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    Maybe in the beginning of his career. I wouldnt sya he was as bad a fighter per se as Claude Lemieux or Kasparitis (two guys who dished out cheap shots and then turtled) but for the cheap shots he dished out he didnt fight nearly as much. I remember when he was an Oiler late in the 80s it was common that when a guy was about to check him he would elbow him or butt end him. Sure he was a unique talent and you cant question him among the greats but he should have answered his cheap shots more with fights IMO.
     
  16. Rumblick

    Rumblick Registered User

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    :yo: :handclap:


    Mess was a nasty player, but he never backed down from a fight. He had guys willing to stand up for him, but it wasn't due to lack of willingness on his part.
     
  17. Skroob*

    Skroob* Guest

    Fighting gets you 5 minutes in the box. When you are an elite player, you dont want that to happen.

    Messier, by playing his game, would only cost ya 2min, and thats *if* he even gets caught.

    Its risk vs. reward, and he was playing the odds.
     
  18. Prof_it

    Prof_it Registered User

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    Just a few years ago, I can remember watching Messier with the Rangers...somebody took a run at one of NY's skill guys, Messier dropped his gloves.

    I remember thinking then that while Messier's skills were no longer the same, he still (at least on this occasion) brought that same intensity as I remembered him having with the Oil.

    I'll take a guy that knows when it's time to drop em over a good fighter that brings nothing else to the table anyday.
     
  19. sandels

    sandels Registered User

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    If he was as willing a fighter as you say then one would expect him to have had significantly more fights and against tougher opponents than those he actually had. According to this site he had a measley 56 fights in 1756 NHL games. Just to piss everybody off, that's less than the beloved Ulfie Samuelsson had in lot shorter career. And Messier's fight card is really, really weak for a one you say was willing to fight anybody anytime. Being an elite player did not stop Cam Neely from fighting the likes of Semenko or Kocur.

    IMO, there is a sort of double-standard in the attitudes of fans towards legendary players like Mess or Howe. It is somehow acceptable for Messier to be known for dirty elbows and spearing, not having to answer the bell for real goons and still be respected.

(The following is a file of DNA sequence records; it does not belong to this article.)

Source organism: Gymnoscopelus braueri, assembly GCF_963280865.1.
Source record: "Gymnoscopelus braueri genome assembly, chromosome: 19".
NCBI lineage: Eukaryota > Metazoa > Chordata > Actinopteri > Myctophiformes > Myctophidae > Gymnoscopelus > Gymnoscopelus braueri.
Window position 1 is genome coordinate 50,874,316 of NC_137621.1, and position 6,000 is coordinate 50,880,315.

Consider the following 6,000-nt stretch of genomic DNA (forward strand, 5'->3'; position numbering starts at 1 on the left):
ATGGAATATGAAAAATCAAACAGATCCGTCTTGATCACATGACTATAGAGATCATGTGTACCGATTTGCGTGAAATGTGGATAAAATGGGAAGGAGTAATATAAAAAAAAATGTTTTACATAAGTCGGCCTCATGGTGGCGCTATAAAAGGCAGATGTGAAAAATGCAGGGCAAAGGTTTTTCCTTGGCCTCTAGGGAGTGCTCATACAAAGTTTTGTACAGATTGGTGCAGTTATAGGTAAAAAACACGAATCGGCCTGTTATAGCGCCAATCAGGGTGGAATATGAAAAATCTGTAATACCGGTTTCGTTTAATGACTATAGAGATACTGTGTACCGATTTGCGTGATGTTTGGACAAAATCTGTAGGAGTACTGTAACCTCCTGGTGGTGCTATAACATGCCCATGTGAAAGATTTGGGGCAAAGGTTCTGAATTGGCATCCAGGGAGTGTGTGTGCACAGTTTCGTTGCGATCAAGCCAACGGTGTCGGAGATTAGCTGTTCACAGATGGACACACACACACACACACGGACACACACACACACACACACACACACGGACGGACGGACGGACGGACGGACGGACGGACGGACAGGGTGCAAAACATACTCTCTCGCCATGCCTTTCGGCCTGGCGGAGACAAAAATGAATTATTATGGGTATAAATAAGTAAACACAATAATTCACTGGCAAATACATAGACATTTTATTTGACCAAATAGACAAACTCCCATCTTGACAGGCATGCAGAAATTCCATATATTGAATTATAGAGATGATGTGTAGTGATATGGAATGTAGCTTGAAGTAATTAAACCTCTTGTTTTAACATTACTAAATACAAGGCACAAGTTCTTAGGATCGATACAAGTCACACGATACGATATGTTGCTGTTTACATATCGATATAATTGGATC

20. Trottier

    Trottier Very Random

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    I'll try to be nice.

    Bringing out fight statistics to measure the toughness of Mark Messier is, well, absurd. How anyone could watch #11 play and even begin to suggest that he was timid or shied away from anyone is absolutely mind-boggling. Please, put away the numbers.

    And yes, there was a double-standard for Howe and Messier. You know why? Because they could get away with it. No one wanted to mess (pardon the pun) with either one of them. They were intimidating. Yes, a double-standard indeed; wasn't the same for most mere mortals on the ice. Life is unfair, you know?

    ***

    As for being "dirty": if it's my player, he's "chippy". If it's your player, he's "dirty". ;)
     
    Last edited: Feb 13, 2006
  21. DaMick

    DaMick at least we got D

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    Same thing i thought...never much the fighter but he mastered intimadation in every aspect
     
  22. Slats432

    Slats432 Registered User

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    Yep....people don't fight guys that will do anything to win.....games, fights, the puck.(I think they are concerned about how far they will go.. ;) )

    Very few guys like that...Howe, Trottier, Messier, Neely.......
     
  23. Calorissi

    Calorissi Registered User

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    Messier started his carear as a 4th line energy/enforcer type.
    He worked his way up the ladder and into the skill lines. There has to be something about a guy who seemed to be as dirty as all of you say he was and have him not 'face the music' every now and then. He was intimidating and few players would try to make him pay for his 'enthusiasm'. He was not a heavyweight by any means, but he was tough enough that people did not mess with him.
     
  24. 007

    007 You 'Orns!

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    Another factor is that Mess on the Rangers (first time around at least) almost always had Adam Graves who would step in for him. Gravey would never let Messier get into fights, because he would pound anyone who started with Messier. Underrated fighter, Graves.
     
  25. sandels

    sandels Registered User

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    Glad you were nice. ;)

    I'm not saying he was timid but there has to be a reason his fight card is really weak. Are you saying that Messier was so feared that even the heavyweights whose jobs were to police their team would not touch him if he cheapshotted somebody? That he was feared more than say Probert or Brown or Kocur who all had no difficulties in finding dancing partners? Just curious...